Furthermore, the Cookie is quad-band GSM handset with GPRS and EDGE only, so if you’re after a 3G handset then look elsewhere.

You are also on a loser here if you want lots of built-in memory. There is 48MB to play with. True, a microSD card slot on the right edge lets you add more, and with the price of memory so low these days this factor is hardly a make or break one.

A bigger disappointment will slap music fans in the face like a wet kipper. Yes, it is the old proprietary headset connector problem. The in-ear buds didn’t like my ears and kept falling out. This is a perennial problem for me and if you are the same then the absence of a 3.5mm connector either on the handset or past the hands-free mic could well put you off this phone. An FM radio augments the music playback capability.

The camera has its highs and lows. It shoots stills at resolutions up to 3-megapixels which is fine, but one disappointment is that the viewfinder isn’t quite full screen. Instead a column to the left and right of the on-screen viewfinder image is occupied by settings icons or simply blank space. This is quite simply a waste of screen space.

There’s far too much shutter lag, too. You’ll be hard pressed to get an acceptable image of anything that moves with this camera. Indoor image quality suffered because of the absence of a flash and most of my indoor test shots were grainy and lacked vibrancy. The coloured dish, photographed indoors under normal household lights, is a prime example.

Outdoors things were much better. Colour reproduction was good. The chair is not as uniformly white as it could be but it’s acceptable, while the plant shows the camera’s ability to cope with details reasonably well.

Post shooting, you can play with photos quite a bit, adding text, stamps, frames and even applying effects like blurring, mosaic, cartoon and others.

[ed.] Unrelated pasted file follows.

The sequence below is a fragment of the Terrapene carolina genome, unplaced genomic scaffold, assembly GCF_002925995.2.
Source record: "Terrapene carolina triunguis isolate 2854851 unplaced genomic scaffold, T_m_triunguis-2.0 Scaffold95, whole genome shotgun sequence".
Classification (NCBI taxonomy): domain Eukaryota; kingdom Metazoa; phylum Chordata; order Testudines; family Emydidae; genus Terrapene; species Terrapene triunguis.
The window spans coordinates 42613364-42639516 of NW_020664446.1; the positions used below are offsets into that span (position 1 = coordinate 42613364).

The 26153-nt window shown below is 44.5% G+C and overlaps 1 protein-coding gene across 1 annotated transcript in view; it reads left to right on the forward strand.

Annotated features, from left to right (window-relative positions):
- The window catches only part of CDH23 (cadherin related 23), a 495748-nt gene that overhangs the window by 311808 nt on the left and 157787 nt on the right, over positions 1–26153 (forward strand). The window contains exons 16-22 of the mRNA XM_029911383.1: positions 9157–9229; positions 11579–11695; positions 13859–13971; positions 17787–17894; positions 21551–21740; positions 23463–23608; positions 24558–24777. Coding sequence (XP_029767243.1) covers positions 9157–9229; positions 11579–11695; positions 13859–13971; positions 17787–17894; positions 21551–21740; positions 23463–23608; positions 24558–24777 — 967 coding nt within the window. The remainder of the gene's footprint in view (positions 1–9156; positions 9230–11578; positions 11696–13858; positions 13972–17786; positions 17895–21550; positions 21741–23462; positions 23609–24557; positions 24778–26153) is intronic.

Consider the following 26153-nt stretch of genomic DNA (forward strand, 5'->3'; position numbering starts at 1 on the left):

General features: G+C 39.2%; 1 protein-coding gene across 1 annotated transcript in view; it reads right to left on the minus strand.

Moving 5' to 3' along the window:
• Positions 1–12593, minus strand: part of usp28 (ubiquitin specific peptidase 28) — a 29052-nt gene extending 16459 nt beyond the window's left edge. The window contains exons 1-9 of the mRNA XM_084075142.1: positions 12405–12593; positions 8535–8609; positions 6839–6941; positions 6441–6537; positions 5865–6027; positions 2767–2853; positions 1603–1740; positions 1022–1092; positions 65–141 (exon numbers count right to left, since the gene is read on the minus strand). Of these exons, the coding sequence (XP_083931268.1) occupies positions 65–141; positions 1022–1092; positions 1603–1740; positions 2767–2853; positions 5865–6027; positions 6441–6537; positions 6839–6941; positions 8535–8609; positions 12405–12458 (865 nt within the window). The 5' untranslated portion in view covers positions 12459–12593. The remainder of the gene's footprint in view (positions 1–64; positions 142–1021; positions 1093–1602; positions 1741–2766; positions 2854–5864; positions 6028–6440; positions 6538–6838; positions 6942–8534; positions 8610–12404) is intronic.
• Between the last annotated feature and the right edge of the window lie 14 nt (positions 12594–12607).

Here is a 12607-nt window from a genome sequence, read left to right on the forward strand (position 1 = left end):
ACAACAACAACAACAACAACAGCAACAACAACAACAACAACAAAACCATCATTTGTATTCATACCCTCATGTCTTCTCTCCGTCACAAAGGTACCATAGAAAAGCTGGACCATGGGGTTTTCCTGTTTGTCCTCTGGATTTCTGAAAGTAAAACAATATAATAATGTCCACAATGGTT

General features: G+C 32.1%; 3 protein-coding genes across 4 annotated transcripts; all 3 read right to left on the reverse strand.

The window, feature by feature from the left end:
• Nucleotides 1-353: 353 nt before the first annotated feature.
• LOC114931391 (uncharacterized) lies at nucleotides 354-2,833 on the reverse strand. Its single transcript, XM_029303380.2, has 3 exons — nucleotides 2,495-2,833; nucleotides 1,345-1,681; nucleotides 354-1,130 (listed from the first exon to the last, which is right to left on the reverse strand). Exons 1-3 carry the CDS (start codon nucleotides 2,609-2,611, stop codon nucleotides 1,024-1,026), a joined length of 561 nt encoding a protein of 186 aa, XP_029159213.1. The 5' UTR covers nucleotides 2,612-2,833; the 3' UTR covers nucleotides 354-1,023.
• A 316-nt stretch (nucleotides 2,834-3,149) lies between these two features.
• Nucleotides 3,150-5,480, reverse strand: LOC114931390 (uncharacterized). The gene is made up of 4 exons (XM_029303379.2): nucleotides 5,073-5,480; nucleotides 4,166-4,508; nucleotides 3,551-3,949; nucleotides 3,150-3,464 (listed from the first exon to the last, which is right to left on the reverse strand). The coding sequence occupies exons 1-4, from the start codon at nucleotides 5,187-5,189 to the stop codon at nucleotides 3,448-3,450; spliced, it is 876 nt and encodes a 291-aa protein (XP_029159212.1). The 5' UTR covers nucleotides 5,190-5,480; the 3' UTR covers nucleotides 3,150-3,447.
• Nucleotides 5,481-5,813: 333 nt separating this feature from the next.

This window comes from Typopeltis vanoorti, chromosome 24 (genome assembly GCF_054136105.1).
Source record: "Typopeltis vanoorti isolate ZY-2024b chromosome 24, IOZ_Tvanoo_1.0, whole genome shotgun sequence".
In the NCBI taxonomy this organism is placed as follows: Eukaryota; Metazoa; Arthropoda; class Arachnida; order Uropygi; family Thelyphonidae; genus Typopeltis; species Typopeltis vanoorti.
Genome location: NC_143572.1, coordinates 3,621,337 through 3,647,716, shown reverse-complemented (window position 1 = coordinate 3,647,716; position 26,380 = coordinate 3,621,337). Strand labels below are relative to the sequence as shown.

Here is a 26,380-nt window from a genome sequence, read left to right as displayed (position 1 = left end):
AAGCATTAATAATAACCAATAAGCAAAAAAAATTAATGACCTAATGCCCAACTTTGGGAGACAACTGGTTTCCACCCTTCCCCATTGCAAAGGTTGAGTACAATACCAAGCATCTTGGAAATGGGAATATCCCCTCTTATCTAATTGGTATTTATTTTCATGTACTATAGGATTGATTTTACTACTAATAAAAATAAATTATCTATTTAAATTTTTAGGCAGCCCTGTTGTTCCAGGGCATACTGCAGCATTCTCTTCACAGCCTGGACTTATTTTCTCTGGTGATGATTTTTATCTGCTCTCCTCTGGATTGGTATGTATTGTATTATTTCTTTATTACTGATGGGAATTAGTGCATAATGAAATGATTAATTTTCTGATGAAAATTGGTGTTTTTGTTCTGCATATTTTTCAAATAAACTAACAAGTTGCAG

Other applications include Web browser, calendar, to do manager, alarms, voice recorder, a notepad you can draw onto, calculator, unit converter and stopwatch.

Call quality never let me down and battery life was on the average side. I got through two-day stretches without needing to recharge, but heavy music fans will get less.


If you want Wi-Fi, GPS or 3G look elsewhere. Ditto if you want a more rewarding camera experience. But if you aren’t bothered about those things this is a reasonably good, touchscreen handset.

We test every mobile phone we review thoroughly. We use industry standard tests to compare features properly and we use the phone as our main device over the review period. We’ll always tell you what we find and we never, ever, accept money to review a product.

Find out more about how we test in our ethics policy.

Used as our main phone for the review period

Reviewed using respected industry benchmarks and real world testing

Always has a SIM card installed

Tested with phone calls, games and popular apps

Trusted Score

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Score in detail

  • Design 8
  • Usability 8
  • Value 8
  • Features 7


Height (Millimeter) 106.5mm
Width (Millimeter) 55.4mm
Depth (Millimeter) 11.9mm
Weight (Gram) 89g
Available Colours Black, brown, pink, silver, white


Screen Size (inches) (Inch) 3in
Screen Resolution 240x400
Touchscreen Yes


Talk Time (Minute) 210m
Standby Time (Hour) 350hr


Internal Storage (Gigabyte) 0.048GB
Camera (Megapixel) 3.15 Megapixel
Front Facing Camera (Megapixel) No Megapixel
Camera Flash No


Bluetooth Yes
WiFi No
3G/4G No
3.5mm Headphone Jack No
Charging/Computer Connection microUSB